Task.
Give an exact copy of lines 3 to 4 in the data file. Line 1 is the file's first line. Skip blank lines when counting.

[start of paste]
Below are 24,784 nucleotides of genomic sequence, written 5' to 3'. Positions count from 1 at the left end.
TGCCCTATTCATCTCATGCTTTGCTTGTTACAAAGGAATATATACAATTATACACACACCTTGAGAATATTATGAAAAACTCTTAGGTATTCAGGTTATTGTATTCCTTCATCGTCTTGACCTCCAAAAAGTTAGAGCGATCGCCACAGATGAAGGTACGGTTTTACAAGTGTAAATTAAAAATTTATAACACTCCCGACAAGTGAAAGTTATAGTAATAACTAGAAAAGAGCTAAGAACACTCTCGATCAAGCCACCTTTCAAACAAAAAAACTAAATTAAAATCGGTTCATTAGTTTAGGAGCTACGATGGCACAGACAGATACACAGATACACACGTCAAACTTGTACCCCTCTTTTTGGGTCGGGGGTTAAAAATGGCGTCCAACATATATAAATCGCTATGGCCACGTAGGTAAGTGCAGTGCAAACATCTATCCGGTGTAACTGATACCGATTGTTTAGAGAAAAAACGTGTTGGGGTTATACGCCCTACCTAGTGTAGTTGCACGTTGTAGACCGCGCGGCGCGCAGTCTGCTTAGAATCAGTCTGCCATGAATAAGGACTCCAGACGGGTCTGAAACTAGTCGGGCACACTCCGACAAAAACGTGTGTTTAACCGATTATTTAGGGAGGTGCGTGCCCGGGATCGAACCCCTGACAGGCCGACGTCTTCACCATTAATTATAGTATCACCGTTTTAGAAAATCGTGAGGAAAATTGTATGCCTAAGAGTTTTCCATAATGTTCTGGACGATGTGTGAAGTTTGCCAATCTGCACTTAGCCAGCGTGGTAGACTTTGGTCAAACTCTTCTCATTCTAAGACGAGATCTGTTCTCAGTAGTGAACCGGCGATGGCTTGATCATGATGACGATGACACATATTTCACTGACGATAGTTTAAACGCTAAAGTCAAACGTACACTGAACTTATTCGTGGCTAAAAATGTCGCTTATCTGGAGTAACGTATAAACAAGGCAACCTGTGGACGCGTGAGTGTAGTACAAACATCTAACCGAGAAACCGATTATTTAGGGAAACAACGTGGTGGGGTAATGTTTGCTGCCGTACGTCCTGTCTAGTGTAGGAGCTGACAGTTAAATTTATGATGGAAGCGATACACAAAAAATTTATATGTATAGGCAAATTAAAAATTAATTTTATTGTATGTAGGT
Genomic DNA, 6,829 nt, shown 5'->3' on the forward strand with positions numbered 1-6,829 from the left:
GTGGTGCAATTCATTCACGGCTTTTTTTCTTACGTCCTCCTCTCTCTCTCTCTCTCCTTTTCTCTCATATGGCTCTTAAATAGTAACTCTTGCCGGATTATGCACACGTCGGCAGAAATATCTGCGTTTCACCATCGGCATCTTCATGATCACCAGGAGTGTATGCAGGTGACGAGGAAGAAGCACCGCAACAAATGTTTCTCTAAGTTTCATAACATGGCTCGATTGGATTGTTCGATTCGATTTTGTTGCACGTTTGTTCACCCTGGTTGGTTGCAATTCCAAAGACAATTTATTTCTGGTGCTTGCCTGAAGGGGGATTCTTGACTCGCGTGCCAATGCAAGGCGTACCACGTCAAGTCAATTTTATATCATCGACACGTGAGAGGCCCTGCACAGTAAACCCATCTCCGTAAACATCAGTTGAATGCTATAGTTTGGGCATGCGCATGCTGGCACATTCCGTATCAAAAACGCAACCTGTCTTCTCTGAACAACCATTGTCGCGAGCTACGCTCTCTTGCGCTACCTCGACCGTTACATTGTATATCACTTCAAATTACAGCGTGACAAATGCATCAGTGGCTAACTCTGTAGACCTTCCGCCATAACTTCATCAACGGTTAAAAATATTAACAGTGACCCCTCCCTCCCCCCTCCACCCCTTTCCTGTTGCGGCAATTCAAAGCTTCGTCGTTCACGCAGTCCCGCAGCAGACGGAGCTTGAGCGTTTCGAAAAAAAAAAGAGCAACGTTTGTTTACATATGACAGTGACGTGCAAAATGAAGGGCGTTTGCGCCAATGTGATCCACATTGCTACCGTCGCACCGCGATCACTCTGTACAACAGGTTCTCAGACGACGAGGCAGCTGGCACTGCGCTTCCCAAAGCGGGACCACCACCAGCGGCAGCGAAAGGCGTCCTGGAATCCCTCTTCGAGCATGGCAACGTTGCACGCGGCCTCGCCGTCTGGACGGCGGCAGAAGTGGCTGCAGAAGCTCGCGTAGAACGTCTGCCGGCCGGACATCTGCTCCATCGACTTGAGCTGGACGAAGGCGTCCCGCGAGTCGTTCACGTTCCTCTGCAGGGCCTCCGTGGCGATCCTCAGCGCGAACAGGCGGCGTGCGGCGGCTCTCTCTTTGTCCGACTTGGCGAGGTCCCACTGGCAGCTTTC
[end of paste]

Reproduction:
Genomic DNA, 6,829 nt, shown 5'->3' on the forward strand with positions numbered 1-6,829 from the left:
GTGGTGCAATTCATTCACGGCTTTTTTTCTTACGTCCTCCTCTCTCTCTCTCTCTCCTTTTCTCTCATATGGCTCTTAAATAGTAACTCTTGCCGGATTATGCACACGTCGGCAGAAATATCTGCGTTTCACCATCGGCATCTTCATGATCACCAGGAGTGTATGCAGGTGACGAGGAAGAAGCACCGCAACAAATGTTTCTCTAAGTTTCATAACATGGCTCGATTGGATTGTTCGATTCGATTTTGTTGCACGTTTGTTCACCCTGGTTGGTTGCAATTCCAAAGACAATTTATTTCTGGTGCTTGCCTGAAGGGGGATTCTTGACTCGCGTGCCAATGCAAGGCGTACCACGTCAAGTCAATTTTATATCATCGACACGTGAGAGGCCCTGCACAGTAAACCCATCTCCGTAAACATCAGTTGAATGCTATAGTTTGGGCATGCGCATGCTGGCACATTCCGTATCAAAAACGCAACCTGTCTTCTCTGAACAACCATTGTCGCGAGCTACGCTCTCTTGCGCTACCTCGACCGTTACATTGTATATCACTTCAAATTACAGCGTGACAAATGCATCAGTGGCTAACTCTGTAGACCTTCCGCCATAACTTCATCAACGGTTAAAAATATTAACAGTGACCCCTCCCTCCCCCCTCCACCCCTTTCCTGTTGCGGCAATTCAAAGCTTCGTCGTTCACGCAGTCCCGCAGCAGACGGAGCTTGAGCGTTTCGAAAAAAAAAAGAGCAACGTTTGTTTACATATGACAGTGACGTGCAAAATGAAGGGCGTTTGCGCCAATGTGATCCACATTGCTACCGTCGCACCGCGATCACTCTGTACAACAGGTTCTCAGACGACGAGGCAGCTGGCACTGCGCTTCCCAAAGCGGGACCACCACCAGCGGCAGCGAAAGGCGTCCTGGAATCCCTCTTCGAGCATGGCAACGTTGCACGCGGCCTCGCCGTCTGGACGGCGGCAGAAGTGGCTGCAGAAGCTCGCGTAGAACGTCTGCCGGCCGGACATCTGCTCCATCGACTTGAGCTGGACGAAGGCGTCCCGCGAGTCGTTCACGTTCCTCTGCAGGGCCTCCGTGGCGATCCTCAGCGCGAACAGGCGGCGTGCGGCGGCTCTCTCTTTGTCCGACTTGGCGAGGTCCCACTGGCAGCTTTC